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Research article2024Peer reviewedOpen access

Pathogen group-specific risk factors for intramammary infection in water buffalo

Singha, Shuvo; Koop, Gerrit; Rahman, Md. Mizanur; Ceciliani, Fabrizio; Addis, Maria Filippa; Howlader, Md. Matiar Rahman; Hossain, Mohammed Kawser; Piccinini, Renata; Locatelli, Clara; Persson, Ylva; Bronzo, Valerio

Abstract

A cross-sectional study was conducted to estimate the prevalence of intramammary infection (IMI) associated bacteria and to identify risk factors for pathogen group-specific IMI in water buffalo in Bangladesh. A California Mastitis Test (CMT) and bacteriological cultures were performed on 1,374 quarter milk samples collected from 763 water buffalo from 244 buffalo farms in nine districts in Bangladesh. Quarter, buffalo, and farm-related data were obtained through questionnaires and visual observations. A total of 618 quarter samples were found to be culture positive. Non-aureus staphylococci were the predominant IMI-associated bacterial species, and Staphylococcus (S.) chromogenes, S. hyicus, and S. epidermidis were the most common bacteria found. The proportion of non-aureus staphylococci or Mammaliicoccus sciuri (NASM), S. aureus, and other bacterial species identified in the buffalo quarter samples varied between buffalo farms. Therefore, different management practices, buffalo breeding factors, and nutrition were considered and further analyzed when estimating the IMI odds ratio (OR). The odds of IMI by any pathogen (OR: 1.8) or by NASM (OR: 2.2) was high in buffalo herds with poor milking hygiene. Poor cleanliness of the hind quarters had a high odds of IMI caused by any pathogen (OR: 2.0) or NASM (OR: 1.9). Twice daily milking (OR: 3.1) and farms with buffalo purchased from another herd (OR: 2.0) were associated with IMI by any pathogen. Asymmetrical udders were associated with IMI-caused by any bacteria (OR: 1.7). A poor body condition score showed higher odds of IMI by any pathogen (OR: 1.4) or by NASM (OR: 1.7). This study shows that the prevalence of IMI in water buffalo was high and varied between farms. In accordance with the literature, our data highlight that IMI can be partly controlled through better farm management, primarily by improving hygiene, milking management, breeding, and nutrition.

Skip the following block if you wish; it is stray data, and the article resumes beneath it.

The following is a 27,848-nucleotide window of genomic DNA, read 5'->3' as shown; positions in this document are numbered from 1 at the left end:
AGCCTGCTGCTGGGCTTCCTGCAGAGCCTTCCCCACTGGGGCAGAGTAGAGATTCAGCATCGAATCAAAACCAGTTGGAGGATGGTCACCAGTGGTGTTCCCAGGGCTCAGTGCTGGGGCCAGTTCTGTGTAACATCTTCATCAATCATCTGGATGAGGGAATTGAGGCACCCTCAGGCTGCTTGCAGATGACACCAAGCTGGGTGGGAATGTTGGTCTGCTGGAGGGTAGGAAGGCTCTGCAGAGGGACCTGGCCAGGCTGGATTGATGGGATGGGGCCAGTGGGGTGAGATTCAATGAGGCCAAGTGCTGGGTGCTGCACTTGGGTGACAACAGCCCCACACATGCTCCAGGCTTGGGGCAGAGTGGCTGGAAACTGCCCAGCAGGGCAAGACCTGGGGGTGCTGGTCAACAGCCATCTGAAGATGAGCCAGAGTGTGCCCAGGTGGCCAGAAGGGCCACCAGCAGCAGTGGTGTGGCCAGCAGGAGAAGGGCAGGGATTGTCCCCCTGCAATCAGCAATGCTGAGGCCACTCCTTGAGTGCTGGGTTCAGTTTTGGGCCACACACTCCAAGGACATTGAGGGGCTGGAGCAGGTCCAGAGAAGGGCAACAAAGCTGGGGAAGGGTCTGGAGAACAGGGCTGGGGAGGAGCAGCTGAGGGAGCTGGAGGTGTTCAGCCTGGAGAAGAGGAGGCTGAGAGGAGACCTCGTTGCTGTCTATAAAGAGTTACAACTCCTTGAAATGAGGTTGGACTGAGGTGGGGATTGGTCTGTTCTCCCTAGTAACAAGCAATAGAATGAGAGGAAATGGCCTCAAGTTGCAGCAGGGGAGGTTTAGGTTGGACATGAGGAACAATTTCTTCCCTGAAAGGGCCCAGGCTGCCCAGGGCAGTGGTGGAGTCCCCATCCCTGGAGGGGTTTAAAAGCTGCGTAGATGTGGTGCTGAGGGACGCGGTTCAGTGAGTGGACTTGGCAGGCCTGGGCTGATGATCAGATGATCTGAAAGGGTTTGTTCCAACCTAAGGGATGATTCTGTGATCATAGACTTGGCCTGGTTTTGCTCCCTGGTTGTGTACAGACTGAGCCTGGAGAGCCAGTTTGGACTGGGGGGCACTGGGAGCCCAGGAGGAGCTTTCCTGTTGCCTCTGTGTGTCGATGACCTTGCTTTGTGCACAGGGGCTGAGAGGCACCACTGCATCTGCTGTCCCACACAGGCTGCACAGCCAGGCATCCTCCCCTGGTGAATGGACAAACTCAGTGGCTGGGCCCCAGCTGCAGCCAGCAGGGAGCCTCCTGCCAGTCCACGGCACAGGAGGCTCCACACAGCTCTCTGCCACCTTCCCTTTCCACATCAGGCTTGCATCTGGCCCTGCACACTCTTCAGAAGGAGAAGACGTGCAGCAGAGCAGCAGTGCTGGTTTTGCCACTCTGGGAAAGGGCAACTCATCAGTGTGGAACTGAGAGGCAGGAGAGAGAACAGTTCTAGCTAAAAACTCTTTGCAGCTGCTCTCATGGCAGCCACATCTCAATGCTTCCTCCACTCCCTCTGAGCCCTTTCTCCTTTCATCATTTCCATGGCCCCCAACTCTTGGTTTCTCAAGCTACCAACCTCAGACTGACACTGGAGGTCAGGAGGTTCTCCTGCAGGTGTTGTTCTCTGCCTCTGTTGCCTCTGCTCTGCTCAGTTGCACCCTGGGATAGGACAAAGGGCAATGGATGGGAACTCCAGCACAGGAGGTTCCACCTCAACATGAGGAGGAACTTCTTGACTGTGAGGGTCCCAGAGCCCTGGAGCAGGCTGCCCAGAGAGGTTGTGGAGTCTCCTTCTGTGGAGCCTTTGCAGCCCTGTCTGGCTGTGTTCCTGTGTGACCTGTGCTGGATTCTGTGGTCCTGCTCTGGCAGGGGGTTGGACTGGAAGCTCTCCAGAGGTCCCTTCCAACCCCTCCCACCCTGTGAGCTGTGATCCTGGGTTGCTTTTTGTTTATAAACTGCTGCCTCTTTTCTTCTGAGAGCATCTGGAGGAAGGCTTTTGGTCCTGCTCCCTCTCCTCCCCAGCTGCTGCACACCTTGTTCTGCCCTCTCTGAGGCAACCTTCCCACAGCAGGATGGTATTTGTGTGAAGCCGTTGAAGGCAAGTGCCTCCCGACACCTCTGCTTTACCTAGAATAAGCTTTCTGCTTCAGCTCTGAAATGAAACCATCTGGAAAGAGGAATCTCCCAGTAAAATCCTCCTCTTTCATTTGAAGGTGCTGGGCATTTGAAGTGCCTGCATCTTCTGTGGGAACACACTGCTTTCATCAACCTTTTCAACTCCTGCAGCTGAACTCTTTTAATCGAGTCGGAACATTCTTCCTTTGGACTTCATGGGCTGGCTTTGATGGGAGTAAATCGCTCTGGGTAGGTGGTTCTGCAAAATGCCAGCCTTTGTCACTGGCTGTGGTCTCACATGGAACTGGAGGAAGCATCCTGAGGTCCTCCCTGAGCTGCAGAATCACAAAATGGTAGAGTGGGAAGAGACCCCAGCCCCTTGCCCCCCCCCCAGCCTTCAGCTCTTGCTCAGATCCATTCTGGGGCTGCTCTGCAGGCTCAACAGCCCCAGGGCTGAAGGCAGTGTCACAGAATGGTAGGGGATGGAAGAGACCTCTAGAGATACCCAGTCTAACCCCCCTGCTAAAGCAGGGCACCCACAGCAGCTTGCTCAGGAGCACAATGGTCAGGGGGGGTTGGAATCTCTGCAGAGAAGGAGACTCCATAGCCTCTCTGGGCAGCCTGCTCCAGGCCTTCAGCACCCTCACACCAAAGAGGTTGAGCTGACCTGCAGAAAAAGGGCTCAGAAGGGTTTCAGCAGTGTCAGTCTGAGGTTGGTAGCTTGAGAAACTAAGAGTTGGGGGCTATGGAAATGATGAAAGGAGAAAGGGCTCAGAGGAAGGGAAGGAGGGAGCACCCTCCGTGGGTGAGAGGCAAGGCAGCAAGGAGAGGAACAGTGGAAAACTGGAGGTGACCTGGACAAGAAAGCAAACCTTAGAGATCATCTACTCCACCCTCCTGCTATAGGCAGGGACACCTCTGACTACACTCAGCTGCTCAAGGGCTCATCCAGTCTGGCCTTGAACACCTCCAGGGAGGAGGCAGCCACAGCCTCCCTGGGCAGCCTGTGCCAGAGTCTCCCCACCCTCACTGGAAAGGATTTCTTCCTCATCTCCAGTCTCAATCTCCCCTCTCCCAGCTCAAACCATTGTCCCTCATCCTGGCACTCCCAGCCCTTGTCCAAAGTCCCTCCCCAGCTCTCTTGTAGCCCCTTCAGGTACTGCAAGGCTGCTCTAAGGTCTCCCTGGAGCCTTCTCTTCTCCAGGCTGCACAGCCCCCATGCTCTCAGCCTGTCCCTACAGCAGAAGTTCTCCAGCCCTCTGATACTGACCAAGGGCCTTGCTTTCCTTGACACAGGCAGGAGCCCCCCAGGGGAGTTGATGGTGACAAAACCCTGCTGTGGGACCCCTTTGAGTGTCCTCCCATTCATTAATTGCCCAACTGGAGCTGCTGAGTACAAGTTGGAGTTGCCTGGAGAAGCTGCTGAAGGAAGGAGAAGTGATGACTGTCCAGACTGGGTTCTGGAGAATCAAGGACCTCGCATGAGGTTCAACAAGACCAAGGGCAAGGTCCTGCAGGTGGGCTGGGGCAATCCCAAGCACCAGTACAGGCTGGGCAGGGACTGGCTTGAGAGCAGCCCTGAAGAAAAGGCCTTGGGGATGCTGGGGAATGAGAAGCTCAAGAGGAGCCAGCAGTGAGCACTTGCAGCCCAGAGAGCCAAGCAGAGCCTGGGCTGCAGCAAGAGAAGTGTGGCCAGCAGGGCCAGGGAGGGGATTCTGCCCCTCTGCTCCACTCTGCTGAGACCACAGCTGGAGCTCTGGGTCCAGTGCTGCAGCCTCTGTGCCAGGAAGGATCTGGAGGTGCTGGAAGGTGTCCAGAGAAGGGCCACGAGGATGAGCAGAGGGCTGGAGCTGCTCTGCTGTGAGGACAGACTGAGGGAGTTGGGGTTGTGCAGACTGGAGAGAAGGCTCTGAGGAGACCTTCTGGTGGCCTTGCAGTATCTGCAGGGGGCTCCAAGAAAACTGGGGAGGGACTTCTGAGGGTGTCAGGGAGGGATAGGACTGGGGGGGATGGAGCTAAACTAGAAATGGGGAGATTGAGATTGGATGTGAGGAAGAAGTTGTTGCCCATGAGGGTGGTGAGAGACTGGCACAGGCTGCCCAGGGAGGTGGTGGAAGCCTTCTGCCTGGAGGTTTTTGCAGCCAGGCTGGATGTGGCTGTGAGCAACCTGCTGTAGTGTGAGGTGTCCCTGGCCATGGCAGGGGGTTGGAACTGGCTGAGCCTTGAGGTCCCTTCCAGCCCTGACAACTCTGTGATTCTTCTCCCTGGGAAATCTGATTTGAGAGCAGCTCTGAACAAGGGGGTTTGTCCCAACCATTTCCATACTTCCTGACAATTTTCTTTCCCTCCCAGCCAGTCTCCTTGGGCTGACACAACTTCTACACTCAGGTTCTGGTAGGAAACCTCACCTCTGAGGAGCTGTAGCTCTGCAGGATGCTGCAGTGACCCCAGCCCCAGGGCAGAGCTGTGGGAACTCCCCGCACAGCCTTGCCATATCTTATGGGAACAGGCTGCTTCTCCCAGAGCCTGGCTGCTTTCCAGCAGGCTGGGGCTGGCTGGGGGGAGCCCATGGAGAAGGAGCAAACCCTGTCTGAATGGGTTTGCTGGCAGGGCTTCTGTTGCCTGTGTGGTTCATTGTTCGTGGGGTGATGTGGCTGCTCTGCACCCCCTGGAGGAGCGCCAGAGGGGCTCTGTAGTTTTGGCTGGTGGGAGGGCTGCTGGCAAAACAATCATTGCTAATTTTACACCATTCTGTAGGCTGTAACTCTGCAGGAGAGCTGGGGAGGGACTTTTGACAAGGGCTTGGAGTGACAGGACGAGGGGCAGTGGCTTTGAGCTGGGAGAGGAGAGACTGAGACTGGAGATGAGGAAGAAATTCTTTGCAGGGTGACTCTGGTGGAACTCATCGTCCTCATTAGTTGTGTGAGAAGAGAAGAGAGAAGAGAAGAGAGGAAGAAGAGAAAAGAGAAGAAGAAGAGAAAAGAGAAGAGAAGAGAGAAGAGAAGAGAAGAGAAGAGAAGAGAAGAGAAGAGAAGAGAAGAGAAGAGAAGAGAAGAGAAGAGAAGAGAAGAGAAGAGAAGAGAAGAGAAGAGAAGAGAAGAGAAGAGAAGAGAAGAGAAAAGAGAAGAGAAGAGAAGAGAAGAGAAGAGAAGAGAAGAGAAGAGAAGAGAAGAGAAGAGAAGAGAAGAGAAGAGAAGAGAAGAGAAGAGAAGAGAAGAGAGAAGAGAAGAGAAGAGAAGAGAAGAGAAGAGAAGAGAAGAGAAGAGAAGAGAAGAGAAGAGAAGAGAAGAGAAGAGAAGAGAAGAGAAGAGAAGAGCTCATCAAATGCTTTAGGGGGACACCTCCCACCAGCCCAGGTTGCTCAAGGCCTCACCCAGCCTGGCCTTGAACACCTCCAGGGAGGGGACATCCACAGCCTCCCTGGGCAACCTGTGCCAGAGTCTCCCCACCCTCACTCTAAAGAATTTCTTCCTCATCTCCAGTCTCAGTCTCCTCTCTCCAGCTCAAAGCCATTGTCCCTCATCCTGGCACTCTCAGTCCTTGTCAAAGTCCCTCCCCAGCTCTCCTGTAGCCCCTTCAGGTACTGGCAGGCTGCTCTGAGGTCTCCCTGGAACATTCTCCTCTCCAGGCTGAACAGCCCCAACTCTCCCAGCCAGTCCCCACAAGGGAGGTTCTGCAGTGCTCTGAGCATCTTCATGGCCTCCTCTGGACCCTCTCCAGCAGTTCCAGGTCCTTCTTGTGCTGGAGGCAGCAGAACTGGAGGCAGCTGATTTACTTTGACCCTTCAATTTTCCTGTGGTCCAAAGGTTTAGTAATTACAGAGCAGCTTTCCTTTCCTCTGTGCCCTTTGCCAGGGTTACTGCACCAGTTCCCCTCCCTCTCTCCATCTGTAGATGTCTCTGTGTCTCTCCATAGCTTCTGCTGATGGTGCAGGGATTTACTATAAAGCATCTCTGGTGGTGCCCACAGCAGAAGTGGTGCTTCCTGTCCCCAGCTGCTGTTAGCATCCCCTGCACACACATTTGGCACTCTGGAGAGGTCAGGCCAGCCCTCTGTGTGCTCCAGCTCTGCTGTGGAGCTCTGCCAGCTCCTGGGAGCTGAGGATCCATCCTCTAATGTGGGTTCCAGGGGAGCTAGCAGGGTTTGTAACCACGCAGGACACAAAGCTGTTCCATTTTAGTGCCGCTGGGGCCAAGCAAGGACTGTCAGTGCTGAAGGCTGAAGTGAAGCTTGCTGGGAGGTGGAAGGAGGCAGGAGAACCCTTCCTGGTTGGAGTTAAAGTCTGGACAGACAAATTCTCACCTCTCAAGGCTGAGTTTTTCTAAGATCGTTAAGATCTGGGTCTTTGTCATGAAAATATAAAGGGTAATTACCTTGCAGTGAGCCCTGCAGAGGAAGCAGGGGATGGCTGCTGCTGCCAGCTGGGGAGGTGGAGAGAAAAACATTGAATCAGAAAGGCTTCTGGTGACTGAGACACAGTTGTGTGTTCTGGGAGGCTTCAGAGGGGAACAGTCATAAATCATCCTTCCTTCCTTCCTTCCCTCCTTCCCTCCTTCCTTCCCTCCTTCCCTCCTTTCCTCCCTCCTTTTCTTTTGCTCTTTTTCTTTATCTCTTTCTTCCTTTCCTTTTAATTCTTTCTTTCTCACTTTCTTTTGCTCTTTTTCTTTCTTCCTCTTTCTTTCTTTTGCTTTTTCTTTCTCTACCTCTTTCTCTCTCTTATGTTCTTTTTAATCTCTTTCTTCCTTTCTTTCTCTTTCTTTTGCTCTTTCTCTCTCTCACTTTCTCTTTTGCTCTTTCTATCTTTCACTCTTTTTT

Published in

PLoS ONE
2024, Volume: 19, number: 4, article number: e0299929
Publisher: PUBLIC LIBRARY SCIENCE

    UKÄ Subject classification

    Pathobiology
    Animal and Dairy Science

    Publication identifier

    DOI: https://doi.org/10.1371/journal.pone.0299929

    Permanent link to this page (URI)

    https://res.slu.se/id/publ/130842